If you’ve never read New Adult and you’d like to give it a try, I would recommend Pat Esden’s books. The story and the hot sex are co-conspirators in a partnership that pulls you in and keeps you moving through the story. Whether you are a lover of romance, or adventure, there’s plenty here to satisfy both those interests. I particularly found the subject matter interesting, as I have done some research regarding djinn and Solomon for my own work, so it’s nice to see how someone else interprets it.

A Hold on Me is available now. If you act very quickly, you may have just enough time to finish it before Beyond Your Touch arrives at your local bookstore.

37.0 – Editor Spotlight: C.C. Finlay

August 25, 2016 0

UN_CCC.C. Finlay became the editor of Fantasy & Science Fiction magazine in early 2015. He’s also written fiction, including the Traitor to the Crown series, and bootstrapped the Blue Heaven writing workshop. We caught up with Charlie at MidAmeriCon II and picked his brain about writing, editing and supporting others.

F&SF’s Worldcon discount code remains in effect this week, so take advantage of an astounding deal: an annual subscription via Kindle for a mere five bucks! Follow the link to support great fiction and features from a true friend to writers everywhere.

35.0 – Author Spotlight: Ann Leckie

August 18, 2016 0

un_leckieThis week we’re at Worldcon! But before we left we had a chat with Ann Leckie, author of the Hugo and Nebula winning Imperial Radch series. We discuss the books in the series as well as Ann’s short fiction and her stint as editor of Giganotasaurus. We may have pressured her for details on her upcoming books as well as a few other, uh, ancillary topics.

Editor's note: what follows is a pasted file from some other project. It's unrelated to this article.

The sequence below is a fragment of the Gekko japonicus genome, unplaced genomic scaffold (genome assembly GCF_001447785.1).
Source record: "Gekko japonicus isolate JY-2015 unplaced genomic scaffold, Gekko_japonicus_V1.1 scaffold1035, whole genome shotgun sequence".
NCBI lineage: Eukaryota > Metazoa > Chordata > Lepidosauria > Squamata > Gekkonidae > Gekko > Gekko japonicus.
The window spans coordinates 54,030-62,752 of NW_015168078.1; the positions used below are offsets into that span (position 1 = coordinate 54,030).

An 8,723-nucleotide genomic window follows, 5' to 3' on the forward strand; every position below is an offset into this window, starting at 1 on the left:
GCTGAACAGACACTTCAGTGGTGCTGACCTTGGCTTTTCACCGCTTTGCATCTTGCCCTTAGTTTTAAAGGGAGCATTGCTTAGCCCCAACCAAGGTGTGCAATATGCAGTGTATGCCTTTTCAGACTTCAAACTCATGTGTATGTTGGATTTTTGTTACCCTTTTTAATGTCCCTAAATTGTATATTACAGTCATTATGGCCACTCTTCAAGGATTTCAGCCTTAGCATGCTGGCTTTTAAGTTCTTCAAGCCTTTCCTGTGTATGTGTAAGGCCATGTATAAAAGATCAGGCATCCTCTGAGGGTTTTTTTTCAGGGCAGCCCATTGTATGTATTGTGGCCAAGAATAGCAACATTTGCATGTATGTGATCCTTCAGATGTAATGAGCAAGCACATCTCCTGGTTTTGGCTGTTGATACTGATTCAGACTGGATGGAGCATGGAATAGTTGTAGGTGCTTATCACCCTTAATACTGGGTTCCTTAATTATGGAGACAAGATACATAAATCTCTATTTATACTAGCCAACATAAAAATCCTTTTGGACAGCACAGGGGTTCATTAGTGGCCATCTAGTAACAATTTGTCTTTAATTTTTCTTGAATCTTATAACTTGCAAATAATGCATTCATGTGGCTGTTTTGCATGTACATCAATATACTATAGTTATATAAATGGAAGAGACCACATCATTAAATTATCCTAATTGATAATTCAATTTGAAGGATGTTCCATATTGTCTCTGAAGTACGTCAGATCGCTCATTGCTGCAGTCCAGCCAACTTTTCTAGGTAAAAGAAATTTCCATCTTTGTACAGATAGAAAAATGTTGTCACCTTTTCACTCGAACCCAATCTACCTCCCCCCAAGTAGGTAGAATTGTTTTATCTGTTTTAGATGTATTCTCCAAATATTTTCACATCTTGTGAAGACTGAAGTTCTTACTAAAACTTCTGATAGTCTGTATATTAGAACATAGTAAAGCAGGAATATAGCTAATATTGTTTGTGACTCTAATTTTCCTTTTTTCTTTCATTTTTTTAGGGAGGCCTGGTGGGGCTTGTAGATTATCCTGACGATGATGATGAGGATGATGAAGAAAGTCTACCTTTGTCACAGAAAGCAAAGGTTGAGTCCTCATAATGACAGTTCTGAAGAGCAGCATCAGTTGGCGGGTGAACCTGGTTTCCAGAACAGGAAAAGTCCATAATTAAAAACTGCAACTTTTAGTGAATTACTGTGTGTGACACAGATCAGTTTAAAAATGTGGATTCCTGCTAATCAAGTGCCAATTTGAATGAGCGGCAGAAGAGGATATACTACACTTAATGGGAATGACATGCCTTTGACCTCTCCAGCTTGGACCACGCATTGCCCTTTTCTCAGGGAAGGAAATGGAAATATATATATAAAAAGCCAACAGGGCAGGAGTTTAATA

We’re at Worldcon!

August 15, 2016 0

Chris, Cath and George will be at MidAmeriCon II this week! Will you? Find us on Twitter if you’re around and want to say hi. We’re looking forward to connecting with friends and former guests! (And hey, if you want a bit part in our upcoming radio drama, that may be arranged. Mwahaha…)

In other news, we’ve added a couple of short blooper files to our Extras page. Hard to believe, but we do occasionally biff the show in comical fashion.

What else are we up to? Glad you asked. Dr. Cath will share her expertise on two panels at Worldcon this week. Chris just wrapped up DraculaFest with a summary mega-post. Chia’s spending the summer in Florida and has the pics to prove it (with a brief stint back in Boston to cover Forbidden Research). And George is held hostage by a feline overlord. Don’t send help.

Thanks for listening! New show coming soon.

34.0 – Author Spotlight: Thomas Olde Heuvelt

August 11, 2016 0

un_heuveltDutch author Thomas Olde Heuvelt‘s frightening novel Hex is out now in North America. He joined us during his recent tour of the U.S. to talk about the book and the process of updating the text for a foreign audience. We also find out about his other work–including the recent Hugo-winning story, The Day the World Turned Upside Down–and what’s in store for the future.